The U.S. stock market is wrapping up what is likely to be its worst decade ever.
In nearly 200 years of recorded stock-market history, no calendar decade has seen such a dismal performance as the 2000s.
Investors would have been better off investing in pretty much anything else, from bonds to gold or even just stuffing money under a mattress. Since the end of 1999, stocks traded on the New York Stock Exchange have lost an average of 0.5% a year thanks to the twin bear markets this decade….
This past decade looks even worse when the impact of inflation is considered.
Since the end of 1999, the Standard & Poor’s 500-stock index has lost an average of 3.3% a year on an inflation-adjusted basis, compared with a 1.8% average annual gain during the 1930s when deflation afflicted the economy, according to data compiled by Charles Jones, finance professor at North Carolina State University.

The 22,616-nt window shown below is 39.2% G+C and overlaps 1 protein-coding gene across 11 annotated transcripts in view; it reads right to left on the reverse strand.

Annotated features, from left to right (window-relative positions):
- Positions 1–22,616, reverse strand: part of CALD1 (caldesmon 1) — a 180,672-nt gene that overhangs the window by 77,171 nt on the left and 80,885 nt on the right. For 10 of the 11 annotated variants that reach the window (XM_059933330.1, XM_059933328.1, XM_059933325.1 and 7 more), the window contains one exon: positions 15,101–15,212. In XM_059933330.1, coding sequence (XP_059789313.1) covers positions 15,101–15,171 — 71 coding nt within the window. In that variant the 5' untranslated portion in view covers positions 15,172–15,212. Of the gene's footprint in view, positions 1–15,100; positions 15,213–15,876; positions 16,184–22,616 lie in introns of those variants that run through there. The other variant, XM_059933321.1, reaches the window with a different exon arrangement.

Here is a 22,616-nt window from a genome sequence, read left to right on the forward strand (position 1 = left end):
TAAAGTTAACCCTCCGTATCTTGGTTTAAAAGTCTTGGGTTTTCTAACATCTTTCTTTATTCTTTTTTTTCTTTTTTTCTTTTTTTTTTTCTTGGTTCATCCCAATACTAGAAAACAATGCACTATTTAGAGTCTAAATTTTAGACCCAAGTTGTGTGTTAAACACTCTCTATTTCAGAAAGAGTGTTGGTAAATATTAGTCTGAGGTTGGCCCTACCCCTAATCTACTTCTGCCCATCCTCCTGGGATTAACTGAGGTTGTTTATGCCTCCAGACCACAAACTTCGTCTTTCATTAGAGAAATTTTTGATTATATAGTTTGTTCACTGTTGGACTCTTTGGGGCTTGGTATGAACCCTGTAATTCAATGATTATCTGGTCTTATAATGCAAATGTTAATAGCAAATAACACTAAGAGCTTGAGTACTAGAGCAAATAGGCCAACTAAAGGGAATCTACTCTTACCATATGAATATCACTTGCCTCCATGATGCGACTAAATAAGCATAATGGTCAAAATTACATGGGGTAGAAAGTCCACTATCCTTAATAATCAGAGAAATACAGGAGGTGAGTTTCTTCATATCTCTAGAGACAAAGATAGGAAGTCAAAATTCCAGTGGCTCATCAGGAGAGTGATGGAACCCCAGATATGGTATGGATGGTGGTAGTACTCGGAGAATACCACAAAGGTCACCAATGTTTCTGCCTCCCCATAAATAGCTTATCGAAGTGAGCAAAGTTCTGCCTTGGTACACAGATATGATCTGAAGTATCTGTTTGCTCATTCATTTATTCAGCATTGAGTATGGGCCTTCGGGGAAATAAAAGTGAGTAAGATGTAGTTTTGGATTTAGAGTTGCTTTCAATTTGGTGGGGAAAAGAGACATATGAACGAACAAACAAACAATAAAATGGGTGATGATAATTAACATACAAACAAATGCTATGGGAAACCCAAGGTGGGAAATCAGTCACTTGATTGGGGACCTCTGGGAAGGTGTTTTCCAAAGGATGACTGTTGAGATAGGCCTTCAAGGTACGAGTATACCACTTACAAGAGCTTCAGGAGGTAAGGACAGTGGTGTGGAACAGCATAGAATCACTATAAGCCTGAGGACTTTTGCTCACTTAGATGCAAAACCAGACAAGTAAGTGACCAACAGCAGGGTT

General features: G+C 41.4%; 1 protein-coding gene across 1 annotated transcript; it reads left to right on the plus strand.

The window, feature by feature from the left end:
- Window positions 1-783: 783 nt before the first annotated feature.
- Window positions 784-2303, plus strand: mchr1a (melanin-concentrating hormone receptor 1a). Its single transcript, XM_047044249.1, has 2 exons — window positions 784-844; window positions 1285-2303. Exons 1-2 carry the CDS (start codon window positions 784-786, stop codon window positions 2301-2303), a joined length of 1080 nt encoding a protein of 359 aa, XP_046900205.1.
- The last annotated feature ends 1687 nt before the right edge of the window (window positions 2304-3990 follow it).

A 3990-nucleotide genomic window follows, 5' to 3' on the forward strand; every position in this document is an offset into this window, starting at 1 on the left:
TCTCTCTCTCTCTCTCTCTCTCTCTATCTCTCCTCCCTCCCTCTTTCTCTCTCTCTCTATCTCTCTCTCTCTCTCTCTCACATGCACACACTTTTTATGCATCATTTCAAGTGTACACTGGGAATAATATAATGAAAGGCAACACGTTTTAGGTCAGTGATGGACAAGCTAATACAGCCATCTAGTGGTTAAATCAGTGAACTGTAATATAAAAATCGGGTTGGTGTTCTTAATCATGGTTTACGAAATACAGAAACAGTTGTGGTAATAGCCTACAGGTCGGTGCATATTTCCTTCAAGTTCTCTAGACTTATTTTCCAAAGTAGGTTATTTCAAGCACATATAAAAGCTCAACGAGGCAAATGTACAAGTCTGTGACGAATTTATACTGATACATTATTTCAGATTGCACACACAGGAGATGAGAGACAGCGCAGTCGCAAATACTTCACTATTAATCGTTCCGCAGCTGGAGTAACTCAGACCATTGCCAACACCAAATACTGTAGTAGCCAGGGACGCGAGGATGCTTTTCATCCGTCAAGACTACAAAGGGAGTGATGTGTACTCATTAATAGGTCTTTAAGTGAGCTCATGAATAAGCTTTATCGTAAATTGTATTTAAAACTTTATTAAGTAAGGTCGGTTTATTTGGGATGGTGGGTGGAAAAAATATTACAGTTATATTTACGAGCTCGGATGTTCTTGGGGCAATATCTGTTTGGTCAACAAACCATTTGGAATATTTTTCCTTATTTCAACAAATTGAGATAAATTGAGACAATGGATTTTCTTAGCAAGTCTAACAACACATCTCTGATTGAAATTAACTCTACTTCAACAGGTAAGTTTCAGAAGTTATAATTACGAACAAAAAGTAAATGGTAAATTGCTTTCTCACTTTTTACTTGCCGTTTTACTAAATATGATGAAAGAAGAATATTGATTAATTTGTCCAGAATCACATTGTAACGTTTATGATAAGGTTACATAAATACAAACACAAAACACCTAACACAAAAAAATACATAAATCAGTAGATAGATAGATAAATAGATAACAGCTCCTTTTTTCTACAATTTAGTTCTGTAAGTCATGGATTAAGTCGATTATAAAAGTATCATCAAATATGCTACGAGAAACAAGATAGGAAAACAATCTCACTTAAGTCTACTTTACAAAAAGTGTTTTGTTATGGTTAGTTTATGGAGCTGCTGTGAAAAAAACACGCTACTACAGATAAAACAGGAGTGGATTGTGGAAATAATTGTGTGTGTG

After the 2004 election, you might recall, President Bush decided to spend his “mandate” pushing a scheme to privatize Social Security and encourage investment of retirement funds in the stock market. Many retirees — and many of those approaching retirement — lost a lot of their private nest egg in the market collapse that began last fall, but the damage would have been greatly compounded had they invested a good portion of their Social Security funds in the market as well.
In addition, the political system would have been under great pressure to try to make good on some of that financial loss — i.e., a senior citizens’ bailout on top of the banking bailout and Detroit bailout and stimulus package. The Bush proposal was a symptom of that era’s attitude toward risk, with all attention focused on the possible upside and very little on the reality that big losses are inherent in the system too.